Akita Castle 秋田城 
reconstructed East Gate and wall
Picture Donated by Frank T.
Founder Yamato Court
Year c. 733
Type Flatland
Condition Other Buildings
Alternate Name Dewa-saku
Admin's Rating ★ ☆ ☆ ☆ ☆
Historical Site National Historic Site
Location Akia City, Akita Pref.
Map Google Map
Access Tsuchizaki Sta. (Ou Line); 30 min walk; or, bus from Akita Sta.
Website Akita Castle
Visitor Info. museum open 9am to 4pm; closed Dec 1 to March 31 | Time Required: 40 mins
Notes 秋田城の他に多賀城と志波城と払田柵の城柵を本サイトに載せています。
History Akita Castle is one of a series of the josaku fortifications built in the Tohoku region by the Yamato Court to help bring the northeast region under their control. Akita Castle was the location of the Dewa provincial government and was an important point for trade between the interior settlements and those of the coast and even trade with Russia.
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  • furinkazan    March 23, 2017 at 10:38 PM
    I'm making a list of the castles i visited. By reading the pamphlet i got at Akitajô it reads : 'Akita castle was originally called Ideha no Ki (Fort Ideha) when it was built in 733 in Takashimizuoka, Akita. It came to be called Akita Castle around 760.'
  • Eric    December 12, 2016 at 12:06 PM
    I have seen Akita-no-ki given as an alternate name. I haven't seen 秋田柵, but it's not something I've really looked into either.
  • ART    December 11, 2016 at 03:38 PM
    The character for castle is almost always 城. The reading is usually "-jō," except in the case of very ancient castles built in the Yamato period, then the reading is "ki," such as Yashima no Ki, built in 667 (the oldest castle site I've visited). However, a type of fortified administrative center built in frontier regions during the Nara period is sometimes suffixed with 柵, this Kanji looks like a fence next to a tree. An example of this is Hotta no Saku, which has been partially reconstructed today. However, 柵 may also be read "Ki" too, so you could also say Hotta no Ki. Akitajō is usually written 秋田城 but because this is the same type of castle as Hotta no Saku, I wonder if it can't also be written as 秋田柵 Akita no Ki.
  • Eric    May 28, 2015 at 10:33 AM
    Furinkazan, sure I could always use pictures of things not documented on the site already. As for your bus situation, I have run into that many times on the rural busses. Recently they changed the route of one of the busses I took and the only sign was INSIDE the bus (which I failed to notice). I was happily riding along waiting for my stop when suddenly no one was left and the driver asked me where I was going. It turns out the bus didn't go that far anymore ! We were at the last stop and he was going to turn around. Anyway, It sounds like you're having an awesome Tohoku trip. Perfect weather and a good time to travel the area!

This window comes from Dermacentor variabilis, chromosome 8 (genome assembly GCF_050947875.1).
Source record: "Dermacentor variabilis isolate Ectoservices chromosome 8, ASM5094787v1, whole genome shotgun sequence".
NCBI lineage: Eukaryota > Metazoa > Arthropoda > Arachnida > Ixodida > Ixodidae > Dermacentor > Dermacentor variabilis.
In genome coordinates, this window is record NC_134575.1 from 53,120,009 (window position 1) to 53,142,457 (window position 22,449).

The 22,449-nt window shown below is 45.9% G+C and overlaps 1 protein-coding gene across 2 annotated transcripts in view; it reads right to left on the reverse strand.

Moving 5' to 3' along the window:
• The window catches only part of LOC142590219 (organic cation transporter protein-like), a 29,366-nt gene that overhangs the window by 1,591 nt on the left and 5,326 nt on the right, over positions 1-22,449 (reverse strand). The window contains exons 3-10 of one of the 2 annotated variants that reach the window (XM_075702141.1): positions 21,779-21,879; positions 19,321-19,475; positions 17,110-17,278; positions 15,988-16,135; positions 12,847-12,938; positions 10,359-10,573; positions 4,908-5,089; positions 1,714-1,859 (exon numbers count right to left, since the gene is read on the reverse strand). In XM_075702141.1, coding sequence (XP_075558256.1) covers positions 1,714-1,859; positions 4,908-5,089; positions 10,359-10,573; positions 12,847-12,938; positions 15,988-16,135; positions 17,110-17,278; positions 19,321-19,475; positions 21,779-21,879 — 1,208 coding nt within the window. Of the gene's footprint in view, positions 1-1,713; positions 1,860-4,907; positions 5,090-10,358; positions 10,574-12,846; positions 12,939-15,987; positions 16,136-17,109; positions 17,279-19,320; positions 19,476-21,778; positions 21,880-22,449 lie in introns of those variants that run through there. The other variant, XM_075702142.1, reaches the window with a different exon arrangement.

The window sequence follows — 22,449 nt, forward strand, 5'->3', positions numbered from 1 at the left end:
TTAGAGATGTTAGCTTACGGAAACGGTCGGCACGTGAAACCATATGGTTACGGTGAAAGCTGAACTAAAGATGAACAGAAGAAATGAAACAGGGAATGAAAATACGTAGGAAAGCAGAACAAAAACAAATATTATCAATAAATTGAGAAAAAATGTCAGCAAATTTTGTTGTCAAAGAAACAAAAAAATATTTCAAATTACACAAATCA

• furinkazan on My Page    May 27, 2015 at 08:18 PM
    I went with a bus to this site this morning. Any bus from busstop #5 at the west exit of the Akita station are passing near the site. You need to get off at Gokukojinja'iriguchi. It's a 360¥ ride and is about 20min. Be aware, the busstop-name doesn't appear on the bill-board. You have to be very attentive to the little voice telling the next stop. I found this weird. I never experienced this in Japan. The site is about 700m from the busstop. There are several explanation boards on the site. Even in english. There are 3 reconstructed buildings. The outer eastern gate with a part of its wall. The inner eastern gate with also a part of its wall(here are no photos of this, do you need some Eric?). And the last rebuilt structure is a flush lavatory. It's the first time i saw such a structure on castle grounds. I found it interesting. In the museum i saw a little video of the history of the castle, only in japanese. There are some artifacts found during the excavations. The structures changed six times when the site was used and some models show these changes. The site is completely free to visit.
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Akia City, Akita Pref.
Akita Castle views
reconstructed East Gate and wall Remains of the outer wall
reconstructed "flushable" toilet excavated dwelling
reconstructed East Gate and wall